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View Full Version : picked up some boater's wax


atm2000
09-24-2007, 09:06 PM
that i want to use on my car. collonite's fleet wax is the same product that they sell for their car line of waxes but in a bigger can.

anyhow, i'm new to this and would appreciate an understanding of what is required to wax my car. i'm no hardcore detailer nor do i want to, however, i want decent knowledge to get the job done right.

so these are the steps i *think* i should take:
1. soak car (ie, get the grit and dirt off)
2. wash car, using a 1700psi washer, with *car* soap
3. dry car, what would you recommend that's cheap?
4. apply wax with cotton cloth
5. buff clean with clean cotton cloth

did i miss anything?

SamE30e
09-25-2007, 02:44 PM
Save your arm, use a buffer.

2002guy
09-25-2007, 07:33 PM
but you have to be carefull cause u can burn the clear right off if you dont know how to use the buffer

atm2000
09-25-2007, 09:01 PM
it'll work my tri's and bi's, but what about the sequence - is it any good?

Vicman17
09-28-2007, 03:12 AM
but you have to be carefull cause u can burn the clear right off if you dont know how to use the buffer

If you get yourself a Porter Cable DA Polisher (7424/ 7336) it's a Double Action polisher and won't do damage to the clearcoat with normal use. It's almost foolproof provided the user arms himself with proper information on what pads and products to use and at what speed. Your main concerns mainly are for compounds and the aggressive ones that do correct the spiderweb swirls and marring are the ones you should be careful with. With polishes and waxes that are non-abrasive, using the DA at low speed, there is no concern at all. Besides getting very tangible results, you can save lots of time working on the car and more time staring at it and admiring your work.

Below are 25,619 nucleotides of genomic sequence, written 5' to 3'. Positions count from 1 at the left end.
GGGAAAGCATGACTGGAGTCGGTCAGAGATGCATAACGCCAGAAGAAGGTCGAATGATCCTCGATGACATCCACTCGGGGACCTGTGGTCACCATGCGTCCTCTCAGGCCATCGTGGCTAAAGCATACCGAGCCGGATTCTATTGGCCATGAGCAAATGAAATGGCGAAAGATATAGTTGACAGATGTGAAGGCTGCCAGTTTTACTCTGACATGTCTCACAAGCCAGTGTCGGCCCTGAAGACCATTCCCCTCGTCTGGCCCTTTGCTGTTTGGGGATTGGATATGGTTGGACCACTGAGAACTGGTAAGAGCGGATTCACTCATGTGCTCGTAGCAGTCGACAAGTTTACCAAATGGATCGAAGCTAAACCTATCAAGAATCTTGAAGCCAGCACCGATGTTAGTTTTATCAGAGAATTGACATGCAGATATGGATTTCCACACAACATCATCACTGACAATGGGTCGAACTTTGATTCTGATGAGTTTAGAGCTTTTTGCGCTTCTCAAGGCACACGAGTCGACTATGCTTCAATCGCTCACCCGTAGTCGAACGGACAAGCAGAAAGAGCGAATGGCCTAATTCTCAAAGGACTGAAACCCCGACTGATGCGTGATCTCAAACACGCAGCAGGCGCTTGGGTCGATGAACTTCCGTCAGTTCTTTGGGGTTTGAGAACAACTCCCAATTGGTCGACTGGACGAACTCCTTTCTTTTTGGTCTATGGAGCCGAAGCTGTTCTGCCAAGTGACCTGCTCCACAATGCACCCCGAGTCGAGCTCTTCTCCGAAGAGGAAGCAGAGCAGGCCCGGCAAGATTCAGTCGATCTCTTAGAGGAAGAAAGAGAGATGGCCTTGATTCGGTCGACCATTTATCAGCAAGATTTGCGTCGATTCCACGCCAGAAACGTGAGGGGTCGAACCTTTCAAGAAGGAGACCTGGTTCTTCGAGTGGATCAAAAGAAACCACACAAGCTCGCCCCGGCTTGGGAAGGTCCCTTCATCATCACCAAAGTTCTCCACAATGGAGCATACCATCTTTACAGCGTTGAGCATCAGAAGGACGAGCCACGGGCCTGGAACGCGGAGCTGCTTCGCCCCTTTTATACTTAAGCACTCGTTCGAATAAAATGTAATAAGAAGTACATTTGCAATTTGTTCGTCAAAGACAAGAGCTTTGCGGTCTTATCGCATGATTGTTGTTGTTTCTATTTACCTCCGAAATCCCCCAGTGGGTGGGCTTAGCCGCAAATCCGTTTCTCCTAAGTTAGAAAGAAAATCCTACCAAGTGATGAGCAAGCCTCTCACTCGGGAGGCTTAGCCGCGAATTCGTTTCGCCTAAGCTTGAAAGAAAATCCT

The device that you definitely should be careful with is a rotary polisher/ buffer. These should only be used by professionals or detailers with good experience. Severe damage (the burning that you are talking about) can be achieved if you use these without proper guidance.

If you're looking at the wal-mart or home depot specials, I would suggest that you save your money and go for a DA polisher which is very versatile and can outlast the life of your car. The cheap 'random-orbit' polishers simply do not have the power to correct scratches and do nothing more than 'buff'. These you do have to careful with, since they use 'bonnets', some which are made from terry-cloth and can be very abrasive.